“Inside” (2023) is a psychological thriller featuring Willem Dafoe in the role of Nemo, an art thief who gets trapped inside a New York penthouse while trying to pull off a heist. Directed by Vasilis Katsoupis, the film is a psychological roller coaster that depicts Nemo’s struggle for freedom from the high-rise prison that he is confined to. Nemo is tasked with stealing a number of high-end paintings by Egon Schiele from the private collection of a well-known art collector. Things go horribly wrong when the security system of the penthouse gets triggered by mistake, locking him inside the apartment and making escape impossible. All the odds are stacked against him as he struggles to survive amid the severe lack of food and water. In his isolation, he is forced to contemplate that the probability of his survival may be slim to none, yet, channeling his inner artistic nature, he keeps trying new creative measures to keep himself whole and perhaps to escape. If intense psychological thrillers are your thing, then this film is definitely for you, and here is a list of a few other thrillers that may tickle your fancy.
The Shining (1980)
This Stanley Kubrick psychological horror/thriller is one film that needs no introduction. Based on Stephen King’s 1977 novel, this classic adaptation tells the story of a family that is trapped in the famous Overlook Hotel, deep in the heart of the Rocky Mountains, for an entire season. It vividly explores the psychological deterioration and mental turbulence of a person who is left isolated from society for too long. Jack Torrance, a writer, takes the job of a caretaker at the Overlook Hotel during the off-season and brings his family to live with him. Once the family starts living in the historic hotel, strange occurrences begin to manifest, with Jack revealing a dark and sadistic side as he terrorizes his wife and son after a mental breakdown, thus fulfilling the foreboding prophecies related to the hotel. Packed with premonitions, supernatural machinery, and eerie phenomena, this film is sure to take any audience for a thrilling ride.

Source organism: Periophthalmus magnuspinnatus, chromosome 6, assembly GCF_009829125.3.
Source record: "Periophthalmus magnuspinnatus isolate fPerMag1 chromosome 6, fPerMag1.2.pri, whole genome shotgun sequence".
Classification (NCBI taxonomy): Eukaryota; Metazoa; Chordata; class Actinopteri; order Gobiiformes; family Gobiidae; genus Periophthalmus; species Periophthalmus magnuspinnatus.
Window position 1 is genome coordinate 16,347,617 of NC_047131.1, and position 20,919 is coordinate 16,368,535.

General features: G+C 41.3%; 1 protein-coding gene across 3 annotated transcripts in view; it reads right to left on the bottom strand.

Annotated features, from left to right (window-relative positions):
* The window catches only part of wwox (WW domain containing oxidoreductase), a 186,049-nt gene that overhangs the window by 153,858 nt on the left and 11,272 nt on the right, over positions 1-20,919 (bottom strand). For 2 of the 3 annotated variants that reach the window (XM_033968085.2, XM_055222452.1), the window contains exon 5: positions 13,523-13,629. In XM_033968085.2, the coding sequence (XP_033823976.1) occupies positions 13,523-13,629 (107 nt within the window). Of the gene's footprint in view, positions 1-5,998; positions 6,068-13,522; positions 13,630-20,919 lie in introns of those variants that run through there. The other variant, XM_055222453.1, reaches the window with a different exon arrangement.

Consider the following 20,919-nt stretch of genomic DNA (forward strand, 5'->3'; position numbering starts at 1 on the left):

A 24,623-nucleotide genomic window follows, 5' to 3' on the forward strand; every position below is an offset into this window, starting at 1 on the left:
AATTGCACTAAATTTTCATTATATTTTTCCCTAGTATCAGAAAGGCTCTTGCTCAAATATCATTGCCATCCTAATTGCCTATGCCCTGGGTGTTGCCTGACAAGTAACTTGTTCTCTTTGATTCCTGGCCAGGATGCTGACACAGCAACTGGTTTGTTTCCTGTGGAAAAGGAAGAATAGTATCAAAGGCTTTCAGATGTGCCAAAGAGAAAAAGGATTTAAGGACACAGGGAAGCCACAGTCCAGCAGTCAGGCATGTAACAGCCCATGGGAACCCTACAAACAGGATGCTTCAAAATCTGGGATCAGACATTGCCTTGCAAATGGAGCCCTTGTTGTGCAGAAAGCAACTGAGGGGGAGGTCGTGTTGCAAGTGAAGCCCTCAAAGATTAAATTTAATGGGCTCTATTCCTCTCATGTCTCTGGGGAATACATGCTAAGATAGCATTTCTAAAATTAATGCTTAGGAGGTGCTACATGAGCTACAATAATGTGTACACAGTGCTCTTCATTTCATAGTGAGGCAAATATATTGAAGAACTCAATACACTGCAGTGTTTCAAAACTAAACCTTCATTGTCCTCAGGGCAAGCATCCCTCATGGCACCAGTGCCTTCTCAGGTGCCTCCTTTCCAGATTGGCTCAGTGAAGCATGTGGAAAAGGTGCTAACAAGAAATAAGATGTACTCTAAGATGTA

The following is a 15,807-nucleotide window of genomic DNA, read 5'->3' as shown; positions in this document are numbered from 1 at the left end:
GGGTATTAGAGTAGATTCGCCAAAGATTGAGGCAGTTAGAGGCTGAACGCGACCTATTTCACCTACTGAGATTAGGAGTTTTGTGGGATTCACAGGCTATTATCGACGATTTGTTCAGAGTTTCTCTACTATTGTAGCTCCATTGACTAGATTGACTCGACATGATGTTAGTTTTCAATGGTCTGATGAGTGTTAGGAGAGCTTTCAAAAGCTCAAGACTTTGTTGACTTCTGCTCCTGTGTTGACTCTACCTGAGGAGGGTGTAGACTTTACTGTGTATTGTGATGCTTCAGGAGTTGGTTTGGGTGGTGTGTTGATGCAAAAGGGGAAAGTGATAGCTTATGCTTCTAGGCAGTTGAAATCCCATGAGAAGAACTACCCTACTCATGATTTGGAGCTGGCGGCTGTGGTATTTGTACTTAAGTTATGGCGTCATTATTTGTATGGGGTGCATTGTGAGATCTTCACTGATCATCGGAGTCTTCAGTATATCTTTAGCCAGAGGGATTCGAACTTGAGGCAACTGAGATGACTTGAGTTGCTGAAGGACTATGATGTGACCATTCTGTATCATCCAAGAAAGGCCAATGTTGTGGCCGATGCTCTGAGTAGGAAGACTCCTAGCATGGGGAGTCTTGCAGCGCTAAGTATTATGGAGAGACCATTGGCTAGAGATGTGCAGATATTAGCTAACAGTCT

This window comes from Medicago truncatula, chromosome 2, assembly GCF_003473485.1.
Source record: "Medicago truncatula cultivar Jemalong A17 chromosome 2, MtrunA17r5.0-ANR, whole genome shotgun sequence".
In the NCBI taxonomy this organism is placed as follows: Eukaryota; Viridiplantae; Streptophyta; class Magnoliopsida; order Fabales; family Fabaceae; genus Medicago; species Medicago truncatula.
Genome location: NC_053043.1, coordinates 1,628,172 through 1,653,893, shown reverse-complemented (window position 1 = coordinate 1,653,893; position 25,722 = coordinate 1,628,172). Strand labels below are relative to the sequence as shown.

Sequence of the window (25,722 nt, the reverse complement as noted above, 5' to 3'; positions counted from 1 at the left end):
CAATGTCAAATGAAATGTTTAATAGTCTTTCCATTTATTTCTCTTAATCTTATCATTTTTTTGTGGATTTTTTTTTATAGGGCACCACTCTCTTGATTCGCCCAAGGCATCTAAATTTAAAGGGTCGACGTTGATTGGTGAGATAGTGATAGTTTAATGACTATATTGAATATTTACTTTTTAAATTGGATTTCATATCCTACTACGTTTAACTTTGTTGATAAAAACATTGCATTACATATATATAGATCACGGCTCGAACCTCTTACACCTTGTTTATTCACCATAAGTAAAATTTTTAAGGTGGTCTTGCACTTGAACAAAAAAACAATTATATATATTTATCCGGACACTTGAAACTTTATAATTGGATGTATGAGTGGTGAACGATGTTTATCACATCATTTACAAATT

“Buried” (2010) is a survival thriller that documents the traumatic experience of an American truck driver in Iraq, Paul Conroy (played by Ryan Reynolds), who has found himself buried alive in a coffin. Directed by Rodrigo Cortes, this film deals with an unusual concept that grips the audience from the get-go. Armed with only a cell phone, a flashlight, a pen, and a few other minor paraphernalia, Paul is forced to try and reach for help, all while being trapped inside a coffin. Battling with severe odds stacked against him, he must figure out a way to call for help before his time runs out.
Gone Girl (2014)
David Fincher’s “Gone Girl” (2014) is a psychological thriller that deals with the marital problems of a Missouri couple and the subsequent complexities that emerge from them. The narrative surrounds the disappearance of Amy Dunne on the day of her fifth marriage anniversary. Nick, her husband, is left to piece together the broken pieces of their marriage to find her. The film features a chilling mystery with numerous unexpected turns that can leave you questioning whether anyone can be trusted. In the beginning, Amy is portrayed as the epitome of innocence and integrity, especially in her marriage and her professional life, but gradually, as the mystery unfolds, we find a darker side to her character. The narrative is tinged with archetypal speculations and illusions of what a marriage or life as a whole is expected to be, but in reality, it is a world in gray.